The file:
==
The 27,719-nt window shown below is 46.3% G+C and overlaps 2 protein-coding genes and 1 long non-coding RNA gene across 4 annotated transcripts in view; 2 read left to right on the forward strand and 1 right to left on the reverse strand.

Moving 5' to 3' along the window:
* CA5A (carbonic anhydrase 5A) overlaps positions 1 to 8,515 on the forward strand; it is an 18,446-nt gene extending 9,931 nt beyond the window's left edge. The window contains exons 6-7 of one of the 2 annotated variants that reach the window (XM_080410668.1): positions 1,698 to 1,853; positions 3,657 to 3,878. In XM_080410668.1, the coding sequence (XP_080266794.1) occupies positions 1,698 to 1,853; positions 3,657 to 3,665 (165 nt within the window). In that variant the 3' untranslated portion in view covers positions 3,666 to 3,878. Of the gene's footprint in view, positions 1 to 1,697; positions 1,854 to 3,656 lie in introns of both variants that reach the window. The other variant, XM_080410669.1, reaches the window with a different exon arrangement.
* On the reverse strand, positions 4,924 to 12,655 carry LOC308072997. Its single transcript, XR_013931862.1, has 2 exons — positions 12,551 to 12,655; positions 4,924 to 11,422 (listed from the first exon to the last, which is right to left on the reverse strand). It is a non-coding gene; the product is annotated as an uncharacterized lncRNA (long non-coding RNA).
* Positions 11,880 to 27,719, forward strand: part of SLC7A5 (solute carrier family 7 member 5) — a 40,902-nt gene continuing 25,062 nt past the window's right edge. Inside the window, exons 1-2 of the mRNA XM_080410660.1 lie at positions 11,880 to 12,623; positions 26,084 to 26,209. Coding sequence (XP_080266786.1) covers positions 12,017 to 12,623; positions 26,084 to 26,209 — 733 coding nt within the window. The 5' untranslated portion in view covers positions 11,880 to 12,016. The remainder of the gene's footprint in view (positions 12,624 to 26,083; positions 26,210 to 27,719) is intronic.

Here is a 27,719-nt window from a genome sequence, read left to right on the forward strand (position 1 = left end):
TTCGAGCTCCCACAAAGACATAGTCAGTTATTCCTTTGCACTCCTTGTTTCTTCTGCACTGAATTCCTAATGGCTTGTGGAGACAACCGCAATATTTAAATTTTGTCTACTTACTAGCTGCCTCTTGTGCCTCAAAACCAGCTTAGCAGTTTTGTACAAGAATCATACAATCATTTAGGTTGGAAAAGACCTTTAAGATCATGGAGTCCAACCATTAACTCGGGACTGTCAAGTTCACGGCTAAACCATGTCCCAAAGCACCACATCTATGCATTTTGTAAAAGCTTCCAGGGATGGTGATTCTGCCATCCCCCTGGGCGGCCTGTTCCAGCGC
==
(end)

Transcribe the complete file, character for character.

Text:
The 27,719-nt window shown below is 46.3% G+C and overlaps 2 protein-coding genes and 1 long non-coding RNA gene across 4 annotated transcripts in view; 2 read left to right on the forward strand and 1 right to left on the reverse strand.

Moving 5' to 3' along the window:
* CA5A (carbonic anhydrase 5A) overlaps positions 1 to 8,515 on the forward strand; it is an 18,446-nt gene extending 9,931 nt beyond the window's left edge. The window contains exons 6-7 of one of the 2 annotated variants that reach the window (XM_080410668.1): positions 1,698 to 1,853; positions 3,657 to 3,878. In XM_080410668.1, the coding sequence (XP_080266794.1) occupies positions 1,698 to 1,853; positions 3,657 to 3,665 (165 nt within the window). In that variant the 3' untranslated portion in view covers positions 3,666 to 3,878. Of the gene's footprint in view, positions 1 to 1,697; positions 1,854 to 3,656 lie in introns of both variants that reach the window. The other variant, XM_080410669.1, reaches the window with a different exon arrangement.
* On the reverse strand, positions 4,924 to 12,655 carry LOC308072997. Its single transcript, XR_013931862.1, has 2 exons — positions 12,551 to 12,655; positions 4,924 to 11,422 (listed from the first exon to the last, which is right to left on the reverse strand). It is a non-coding gene; the product is annotated as an uncharacterized lncRNA (long non-coding RNA).
* Positions 11,880 to 27,719, forward strand: part of SLC7A5 (solute carrier family 7 member 5) — a 40,902-nt gene continuing 25,062 nt past the window's right edge. Inside the window, exons 1-2 of the mRNA XM_080410660.1 lie at positions 11,880 to 12,623; positions 26,084 to 26,209. Coding sequence (XP_080266786.1) covers positions 12,017 to 12,623; positions 26,084 to 26,209 — 733 coding nt within the window. The 5' untranslated portion in view covers positions 11,880 to 12,016. The remainder of the gene's footprint in view (positions 12,624 to 26,083; positions 26,210 to 27,719) is intronic.

Here is a 27,719-nt window from a genome sequence, read left to right on the forward strand (position 1 = left end):
TTCGAGCTCCCACAAAGACATAGTCAGTTATTCCTTTGCACTCCTTGTTTCTTCTGCACTGAATTCCTAATGGCTTGTGGAGACAACCGCAATATTTAAATTTTGTCTACTTACTAGCTGCCTCTTGTGCCTCAAAACCAGCTTAGCAGTTTTGTACAAGAATCATACAATCATTTAGGTTGGAAAAGACCTTTAAGATCATGGAGTCCAACCATTAACTCGGGACTGTCAAGTTCACGGCTAAACCATGTCCCAAAGCACCACATCTATGCATTTTGTAAAAGCTTCCAGGGATGGTGATTCTGCCATCCCCCTGGGCGGCCTGTTCCAGCGC